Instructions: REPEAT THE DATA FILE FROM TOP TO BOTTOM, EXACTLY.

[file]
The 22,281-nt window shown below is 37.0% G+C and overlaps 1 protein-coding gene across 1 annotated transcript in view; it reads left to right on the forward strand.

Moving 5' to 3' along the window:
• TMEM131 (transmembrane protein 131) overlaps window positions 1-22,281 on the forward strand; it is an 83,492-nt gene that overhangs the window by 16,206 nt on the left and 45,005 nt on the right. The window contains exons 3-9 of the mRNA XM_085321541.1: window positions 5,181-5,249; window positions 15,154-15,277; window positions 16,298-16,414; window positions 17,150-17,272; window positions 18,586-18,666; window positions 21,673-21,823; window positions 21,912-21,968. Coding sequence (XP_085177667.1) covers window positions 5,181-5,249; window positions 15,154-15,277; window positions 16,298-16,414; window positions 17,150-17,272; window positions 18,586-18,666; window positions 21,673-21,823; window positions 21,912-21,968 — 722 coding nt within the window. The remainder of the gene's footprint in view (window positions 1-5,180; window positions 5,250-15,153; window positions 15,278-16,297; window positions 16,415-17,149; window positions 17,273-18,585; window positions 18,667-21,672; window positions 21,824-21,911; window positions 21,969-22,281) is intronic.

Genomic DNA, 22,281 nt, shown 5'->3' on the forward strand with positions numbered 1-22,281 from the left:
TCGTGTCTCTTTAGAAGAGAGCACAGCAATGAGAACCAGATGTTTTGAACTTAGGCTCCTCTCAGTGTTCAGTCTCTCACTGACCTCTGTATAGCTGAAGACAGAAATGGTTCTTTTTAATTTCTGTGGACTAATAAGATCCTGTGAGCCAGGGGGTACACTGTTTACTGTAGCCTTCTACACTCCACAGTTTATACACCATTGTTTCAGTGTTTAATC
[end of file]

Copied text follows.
The 22,281-nt window shown below is 37.0% G+C and overlaps 1 protein-coding gene across 1 annotated transcript in view; it reads left to right on the forward strand.

Moving 5' to 3' along the window:
• TMEM131 (transmembrane protein 131) overlaps window positions 1-22,281 on the forward strand; it is an 83,492-nt gene that overhangs the window by 16,206 nt on the left and 45,005 nt on the right. The window contains exons 3-9 of the mRNA XM_085321541.1: window positions 5,181-5,249; window positions 15,154-15,277; window positions 16,298-16,414; window positions 17,150-17,272; window positions 18,586-18,666; window positions 21,673-21,823; window positions 21,912-21,968. Coding sequence (XP_085177667.1) covers window positions 5,181-5,249; window positions 15,154-15,277; window positions 16,298-16,414; window positions 17,150-17,272; window positions 18,586-18,666; window positions 21,673-21,823; window positions 21,912-21,968 — 722 coding nt within the window. The remainder of the gene's footprint in view (window positions 1-5,180; window positions 5,250-15,153; window positions 15,278-16,297; window positions 16,415-17,149; window positions 17,273-18,585; window positions 18,667-21,672; window positions 21,824-21,911; window positions 21,969-22,281) is intronic.

Genomic DNA, 22,281 nt, shown 5'->3' on the forward strand with positions numbered 1-22,281 from the left:
TCGTGTCTCTTTAGAAGAGAGCACAGCAATGAGAACCAGATGTTTTGAACTTAGGCTCCTCTCAGTGTTCAGTCTCTCACTGACCTCTGTATAGCTGAAGACAGAAATGGTTCTTTTTAATTTCTGTGGACTAATAAGATCCTGTGAGCCAGGGGGTACACTGTTTACTGTAGCCTTCTACACTCCACAGTTTATACACCATTGTTTCAGTGTTTAATC